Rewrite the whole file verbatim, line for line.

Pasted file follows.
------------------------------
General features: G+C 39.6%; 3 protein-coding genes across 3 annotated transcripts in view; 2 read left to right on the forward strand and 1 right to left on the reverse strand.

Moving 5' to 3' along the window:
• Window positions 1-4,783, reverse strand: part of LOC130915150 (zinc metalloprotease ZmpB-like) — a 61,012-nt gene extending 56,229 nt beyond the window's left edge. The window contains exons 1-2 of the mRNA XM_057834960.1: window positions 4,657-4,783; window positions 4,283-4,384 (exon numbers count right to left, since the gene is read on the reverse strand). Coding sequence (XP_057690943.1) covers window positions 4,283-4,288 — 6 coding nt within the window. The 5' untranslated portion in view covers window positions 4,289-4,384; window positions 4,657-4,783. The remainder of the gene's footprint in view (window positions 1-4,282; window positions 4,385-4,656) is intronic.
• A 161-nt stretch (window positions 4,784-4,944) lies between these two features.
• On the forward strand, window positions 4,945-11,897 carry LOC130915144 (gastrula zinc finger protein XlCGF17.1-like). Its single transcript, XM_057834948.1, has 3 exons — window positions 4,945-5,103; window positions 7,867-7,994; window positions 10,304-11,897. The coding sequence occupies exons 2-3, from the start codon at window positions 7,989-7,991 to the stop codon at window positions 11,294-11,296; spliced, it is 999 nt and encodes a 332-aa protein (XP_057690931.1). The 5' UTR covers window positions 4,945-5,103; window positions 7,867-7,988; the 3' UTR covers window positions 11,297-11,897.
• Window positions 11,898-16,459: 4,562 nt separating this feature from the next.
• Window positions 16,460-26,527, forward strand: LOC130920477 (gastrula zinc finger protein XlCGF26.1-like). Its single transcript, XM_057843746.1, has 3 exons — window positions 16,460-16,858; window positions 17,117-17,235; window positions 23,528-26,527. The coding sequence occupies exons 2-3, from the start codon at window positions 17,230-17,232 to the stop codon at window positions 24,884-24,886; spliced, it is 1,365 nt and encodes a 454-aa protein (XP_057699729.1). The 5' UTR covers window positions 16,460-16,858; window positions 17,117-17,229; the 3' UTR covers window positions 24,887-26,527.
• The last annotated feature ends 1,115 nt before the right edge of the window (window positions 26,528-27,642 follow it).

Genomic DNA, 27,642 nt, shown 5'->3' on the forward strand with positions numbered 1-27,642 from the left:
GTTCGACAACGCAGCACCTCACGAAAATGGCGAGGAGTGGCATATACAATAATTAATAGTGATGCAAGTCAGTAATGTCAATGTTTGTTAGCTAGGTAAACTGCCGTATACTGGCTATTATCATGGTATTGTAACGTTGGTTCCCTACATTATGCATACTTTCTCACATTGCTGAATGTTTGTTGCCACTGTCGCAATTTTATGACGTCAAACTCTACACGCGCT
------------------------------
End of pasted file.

General features: G+C 39.6%; 3 protein-coding genes across 3 annotated transcripts in view; 2 read left to right on the forward strand and 1 right to left on the reverse strand.

Moving 5' to 3' along the window:
• Window positions 1-4,783, reverse strand: part of LOC130915150 (zinc metalloprotease ZmpB-like) — a 61,012-nt gene extending 56,229 nt beyond the window's left edge. The window contains exons 1-2 of the mRNA XM_057834960.1: window positions 4,657-4,783; window positions 4,283-4,384 (exon numbers count right to left, since the gene is read on the reverse strand). Coding sequence (XP_057690943.1) covers window positions 4,283-4,288 — 6 coding nt within the window. The 5' untranslated portion in view covers window positions 4,289-4,384; window positions 4,657-4,783. The remainder of the gene's footprint in view (window positions 1-4,282; window positions 4,385-4,656) is intronic.
• A 161-nt stretch (window positions 4,784-4,944) lies between these two features.
• On the forward strand, window positions 4,945-11,897 carry LOC130915144 (gastrula zinc finger protein XlCGF17.1-like). Its single transcript, XM_057834948.1, has 3 exons — window positions 4,945-5,103; window positions 7,867-7,994; window positions 10,304-11,897. The coding sequence occupies exons 2-3, from the start codon at window positions 7,989-7,991 to the stop codon at window positions 11,294-11,296; spliced, it is 999 nt and encodes a 332-aa protein (XP_057690931.1). The 5' UTR covers window positions 4,945-5,103; window positions 7,867-7,988; the 3' UTR covers window positions 11,297-11,897.
• Window positions 11,898-16,459: 4,562 nt separating this feature from the next.
• Window positions 16,460-26,527, forward strand: LOC130920477 (gastrula zinc finger protein XlCGF26.1-like). Its single transcript, XM_057843746.1, has 3 exons — window positions 16,460-16,858; window positions 17,117-17,235; window positions 23,528-26,527. The coding sequence occupies exons 2-3, from the start codon at window positions 17,230-17,232 to the stop codon at window positions 24,884-24,886; spliced, it is 1,365 nt and encodes a 454-aa protein (XP_057699729.1). The 5' UTR covers window positions 16,460-16,858; window positions 17,117-17,229; the 3' UTR covers window positions 24,887-26,527.
• The last annotated feature ends 1,115 nt before the right edge of the window (window positions 26,528-27,642 follow it).

Genomic DNA, 27,642 nt, shown 5'->3' on the forward strand with positions numbered 1-27,642 from the left:
GTTCGACAACGCAGCACCTCACGAAAATGGCGAGGAGTGGCATATACAATAATTAATAGTGATGCAAGTCAGTAATGTCAATGTTTGTTAGCTAGGTAAACTGCCGTATACTGGCTATTATCATGGTATTGTAACGTTGGTTCCCTACATTATGCATACTTTCTCACATTGCTGAATGTTTGTTGCCACTGTCGCAATTTTATGACGTCAAACTCTACACGCGCT